The detailed answers regarding the availability of care services can be found in table 2.

As with the 2017 Dementia Monitor, the majority of care services in Europe continue to be insufficiently available.

However, an increased number of countries reported 50% or more of the aforementioned services being sufficiently available in their countries including: Austria, Belgium (including Flanders), Denmark, Finland, Germany, Israel, Jersey, Luxembourg, Netherlands and Sweden. This is an increase on the 2017 Dementia Monitor.

None of the care services we looked at were reported as sufficient in Bulgaria, Greece, Ireland, Latvia, Lithuania, Poland, Portugal, Romania, Turkey and the United Kingdom (both England and Scotland). This is a slight increase on the 2017 Monitor.

As per Figure 1, the types of services rated as sufficiently available varies considerably, with incontinence help being rated as sufficiently available in 20 countries (out of 36), with care coordination (four countries) and assistive technologies (five countries) having the lowest availability.

Broadly, the number sufficiently available services has improved across Europe, compared to the 2017 Dementia Monitor. Incontinence help, meals on wheels, home help, counselling, support groups for carers, Alzheimer cafes, day care, support groups for people with dementia, palliative care, respite at home, and holidays for carers, all showed increases in the number of countries rating these services as sufficiently available (since 2017).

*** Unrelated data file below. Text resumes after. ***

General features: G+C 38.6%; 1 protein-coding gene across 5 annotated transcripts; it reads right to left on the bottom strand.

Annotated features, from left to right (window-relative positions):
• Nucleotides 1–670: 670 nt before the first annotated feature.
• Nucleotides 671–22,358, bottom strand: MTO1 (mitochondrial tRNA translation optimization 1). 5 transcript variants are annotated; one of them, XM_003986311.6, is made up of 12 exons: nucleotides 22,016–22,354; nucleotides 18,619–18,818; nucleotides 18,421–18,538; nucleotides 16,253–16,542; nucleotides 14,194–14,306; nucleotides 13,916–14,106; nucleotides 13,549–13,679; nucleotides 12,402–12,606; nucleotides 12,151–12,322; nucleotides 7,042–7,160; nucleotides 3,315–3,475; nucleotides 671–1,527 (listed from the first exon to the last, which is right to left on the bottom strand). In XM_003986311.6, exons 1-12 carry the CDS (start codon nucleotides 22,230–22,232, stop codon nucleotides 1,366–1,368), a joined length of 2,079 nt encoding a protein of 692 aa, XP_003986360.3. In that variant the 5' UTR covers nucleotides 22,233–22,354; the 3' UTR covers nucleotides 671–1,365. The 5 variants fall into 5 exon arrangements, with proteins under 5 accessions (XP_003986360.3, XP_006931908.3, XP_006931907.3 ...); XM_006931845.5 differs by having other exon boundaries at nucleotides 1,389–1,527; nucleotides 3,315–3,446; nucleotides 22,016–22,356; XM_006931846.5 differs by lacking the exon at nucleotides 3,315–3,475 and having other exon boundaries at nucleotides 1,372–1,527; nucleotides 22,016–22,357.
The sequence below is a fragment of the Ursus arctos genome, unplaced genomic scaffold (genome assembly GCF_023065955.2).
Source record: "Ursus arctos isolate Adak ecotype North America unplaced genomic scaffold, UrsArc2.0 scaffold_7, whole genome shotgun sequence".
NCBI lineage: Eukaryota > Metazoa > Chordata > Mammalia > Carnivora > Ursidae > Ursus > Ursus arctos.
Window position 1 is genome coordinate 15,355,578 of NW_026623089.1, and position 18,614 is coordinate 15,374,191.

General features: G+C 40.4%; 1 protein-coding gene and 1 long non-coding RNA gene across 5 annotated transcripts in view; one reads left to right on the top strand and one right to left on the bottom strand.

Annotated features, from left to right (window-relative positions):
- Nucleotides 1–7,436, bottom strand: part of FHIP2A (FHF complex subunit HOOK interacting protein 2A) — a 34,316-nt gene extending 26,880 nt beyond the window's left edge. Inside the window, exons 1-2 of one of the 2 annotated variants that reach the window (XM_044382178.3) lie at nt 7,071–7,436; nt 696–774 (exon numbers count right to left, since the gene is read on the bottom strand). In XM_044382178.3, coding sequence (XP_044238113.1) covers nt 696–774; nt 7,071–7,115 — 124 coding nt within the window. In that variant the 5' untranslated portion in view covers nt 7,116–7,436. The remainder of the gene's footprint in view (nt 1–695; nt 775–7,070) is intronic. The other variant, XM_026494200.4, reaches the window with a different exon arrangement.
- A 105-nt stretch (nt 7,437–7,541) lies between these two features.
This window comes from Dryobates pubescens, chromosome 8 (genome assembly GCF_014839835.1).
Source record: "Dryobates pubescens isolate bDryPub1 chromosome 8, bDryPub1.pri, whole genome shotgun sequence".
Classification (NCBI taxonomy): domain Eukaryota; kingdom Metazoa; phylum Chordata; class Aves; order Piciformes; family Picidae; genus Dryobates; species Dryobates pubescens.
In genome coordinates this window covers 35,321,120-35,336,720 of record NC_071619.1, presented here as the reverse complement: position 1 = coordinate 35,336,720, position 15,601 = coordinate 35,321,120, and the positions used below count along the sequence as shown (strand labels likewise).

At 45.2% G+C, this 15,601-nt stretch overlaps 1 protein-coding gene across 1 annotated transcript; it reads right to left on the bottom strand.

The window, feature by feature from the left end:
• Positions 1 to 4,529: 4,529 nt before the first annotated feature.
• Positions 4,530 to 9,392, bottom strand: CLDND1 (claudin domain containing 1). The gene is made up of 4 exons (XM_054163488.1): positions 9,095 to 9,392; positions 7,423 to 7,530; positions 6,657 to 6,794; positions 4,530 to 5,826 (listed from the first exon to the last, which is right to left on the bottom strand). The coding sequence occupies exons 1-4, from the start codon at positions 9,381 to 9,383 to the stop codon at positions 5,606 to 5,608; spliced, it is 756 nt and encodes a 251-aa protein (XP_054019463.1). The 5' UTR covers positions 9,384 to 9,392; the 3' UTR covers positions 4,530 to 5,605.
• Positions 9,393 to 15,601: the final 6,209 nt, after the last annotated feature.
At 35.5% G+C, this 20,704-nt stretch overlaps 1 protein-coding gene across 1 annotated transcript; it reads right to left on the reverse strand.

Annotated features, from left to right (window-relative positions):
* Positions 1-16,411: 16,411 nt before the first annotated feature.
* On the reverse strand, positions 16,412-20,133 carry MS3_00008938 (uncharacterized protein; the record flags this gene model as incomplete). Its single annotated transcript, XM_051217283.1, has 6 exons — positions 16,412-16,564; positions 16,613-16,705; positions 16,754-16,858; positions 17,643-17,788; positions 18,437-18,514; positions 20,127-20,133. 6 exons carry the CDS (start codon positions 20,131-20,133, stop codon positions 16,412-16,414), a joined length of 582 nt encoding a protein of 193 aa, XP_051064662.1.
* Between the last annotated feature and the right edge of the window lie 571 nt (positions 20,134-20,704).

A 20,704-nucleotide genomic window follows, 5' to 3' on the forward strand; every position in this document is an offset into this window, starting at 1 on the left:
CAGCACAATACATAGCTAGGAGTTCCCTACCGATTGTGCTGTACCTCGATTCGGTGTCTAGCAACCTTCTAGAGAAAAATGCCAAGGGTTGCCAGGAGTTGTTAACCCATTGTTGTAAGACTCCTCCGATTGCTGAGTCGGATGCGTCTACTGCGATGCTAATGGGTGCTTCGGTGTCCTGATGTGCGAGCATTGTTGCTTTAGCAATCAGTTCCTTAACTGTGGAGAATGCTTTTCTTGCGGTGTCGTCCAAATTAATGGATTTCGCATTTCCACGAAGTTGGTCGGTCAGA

By contrast, home care, assistive technologies and care coordination showed a decrease (from 2017) in countries reporting sufficient availability. All other services showed no change.

From these figures, there are both positive and negative conclusions which can be drawn in relation to care availability in Europe:

  • There has been an increase in the number of countries where the majority of services are considered as being sufficiently available
  • The majority of services have shown an increase in the number of countries reporting that they are sufficiently available
  • With the exception of incontinence help, all other services have a majority of countries which report that these services are inadequately available or absent